Stars of the 21st Century Gala - Hearts on Fire
by Denise Sum
April 17 , 2005 -- Toronto Centre for the Arts, Toronto
This year’s gala presentation marked the 10th anniversary of the Solomon Tencer production “Stars of the 21st Century”, with the artistic directorship of Nadia Veselova-Tencer. Since their first gala, commemorating the artistic contributions of Rudolph Nureyev, this husband-wife team has been committed to bringing world-class dance performers together for galas in New York, Paris and Cannes as well as Toronto (where Veselova-Tencer teaches ballet). For just one night each year, Torontonian balletomanes have the privilege of viewing talented artists from top international companies on one stage. The experience is truly unforgettable.
“Hearts on Fire” is the fourth gala that the Tencers have brought to the Toronto Centre for the Arts, raising funds for the Koffler Centre for the Arts and the Bathurst Jewish Community Centre. The proceeds of the performance went towards the centre’s cultural programming and scholarships.
The Stars of the 21st Century is a beloved annual tradition, and I have been attending since 2002. What is wonderful about this gala is the variety of different styles and companies presented. In previous years, classical ballet has been contrasted with the fiery flamenco of Antonio Marquez and the smooth jazz of Alvin Ailey American Dance Theater. This year, Argentina’s Tango Metropolis stole the show.
Pilar Alvarez and Claudio Hoffmann are dancers with the Tango Pasión Company in Buenos Aires. They performed two pieces that they choreographed themselves, “Ablivion” and “Libertango”- both set to the intoxicating rhythms of Piazzolla. Hoffman has also studied Argentine folkloric dance, while Alvarez was first trained in ballet and modern dance. The result of such varied backgrounds? Traditional tango steps with a contemporary twist. Sharply executed spins and lifts are seamlessly blended into intricate floor work. In “Libertango”, Hoffmann lifted Alvarez above his head (much like in the adagio of the Black Swan pas de deux), and she is suddenly dropped and lands in his arms. Moments like this were totally unexpected, keeping the audience at the edge of their seats. The pair has a flair for the dramatic, and their intensity did not waver once during their performance.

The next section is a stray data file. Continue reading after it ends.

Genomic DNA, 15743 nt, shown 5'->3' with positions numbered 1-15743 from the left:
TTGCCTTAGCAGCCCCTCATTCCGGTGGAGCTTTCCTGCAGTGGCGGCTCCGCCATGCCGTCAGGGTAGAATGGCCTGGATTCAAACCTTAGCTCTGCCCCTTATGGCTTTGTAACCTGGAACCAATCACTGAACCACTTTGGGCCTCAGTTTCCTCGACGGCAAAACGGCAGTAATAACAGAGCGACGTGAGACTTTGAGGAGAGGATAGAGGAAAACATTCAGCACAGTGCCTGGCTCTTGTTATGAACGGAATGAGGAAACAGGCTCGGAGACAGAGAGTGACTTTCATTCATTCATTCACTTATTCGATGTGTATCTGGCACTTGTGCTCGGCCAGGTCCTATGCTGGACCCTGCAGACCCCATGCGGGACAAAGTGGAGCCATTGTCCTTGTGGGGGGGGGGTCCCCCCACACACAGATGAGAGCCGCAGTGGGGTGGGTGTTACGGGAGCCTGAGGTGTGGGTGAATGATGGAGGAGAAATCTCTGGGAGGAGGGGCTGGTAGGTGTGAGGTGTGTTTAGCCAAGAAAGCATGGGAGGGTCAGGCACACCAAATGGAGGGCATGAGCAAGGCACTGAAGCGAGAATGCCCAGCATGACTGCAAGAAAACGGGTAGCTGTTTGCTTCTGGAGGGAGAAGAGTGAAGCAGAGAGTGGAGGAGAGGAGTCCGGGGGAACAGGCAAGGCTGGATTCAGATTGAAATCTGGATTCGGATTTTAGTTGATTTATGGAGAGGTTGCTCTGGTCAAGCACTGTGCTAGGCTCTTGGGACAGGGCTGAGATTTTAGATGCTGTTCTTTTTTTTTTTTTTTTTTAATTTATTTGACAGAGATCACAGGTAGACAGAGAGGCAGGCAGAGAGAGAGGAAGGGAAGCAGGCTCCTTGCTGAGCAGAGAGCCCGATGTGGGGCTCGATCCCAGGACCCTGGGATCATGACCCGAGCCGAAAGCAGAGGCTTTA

While the Tencers vary the programming to keep things interesting, one can always rest assured that there will be a healthy portion of great ballet classics on the menu. This year, the warhorses "Giselle" and "Swan Lake" were left in the able hands on the Royal Ballet’s Ivan Putrov and the Kirov Ballet’s Daria Pavlenko.
For me, Pavlenko was the discovery of the evening. This young ballerina possesses that star quality which is often missing in today’s generation of technical whiz kids. Don’t get me wrong, she certainly has the strength and skills to deliver in the black swan pas de deux, but beyond that, her dancing also has spirit. It is rare that one comes across a dancer with the ability to truly transport the audience to a different world. It is rarer still for a dancer to be able to do this over the span of a few minutes of an excerpt, rather than over the course of a full-length ballet! Yet this is precisely what Pavlenko did, with grace and style.
The act II pas de deuxs of "Giselle" and "Swan Lake" have become standard gala fare. After seeing these pieces repeatedly, it is all too easy for the various performances to blur together. But Pavlenko’s interpretations are far from run of the mill. She knows how to stand out without being flashy. Physically, she is strong woman - not a frail-looking waif. Yet she really became Giselle, embodying the Willis ghost-like fragility and otherworldliness. From the soft flow of her port de bras to the weightlessness of her pointe work, she is utterly captivating.
In the second half of the evening, Pavlenko transformed herself completely in her portrayal of the seductive Odile. She exuded confidence and commanded the stage effortlessly. She held the audience, as well as Siegfried in the palm of her hand.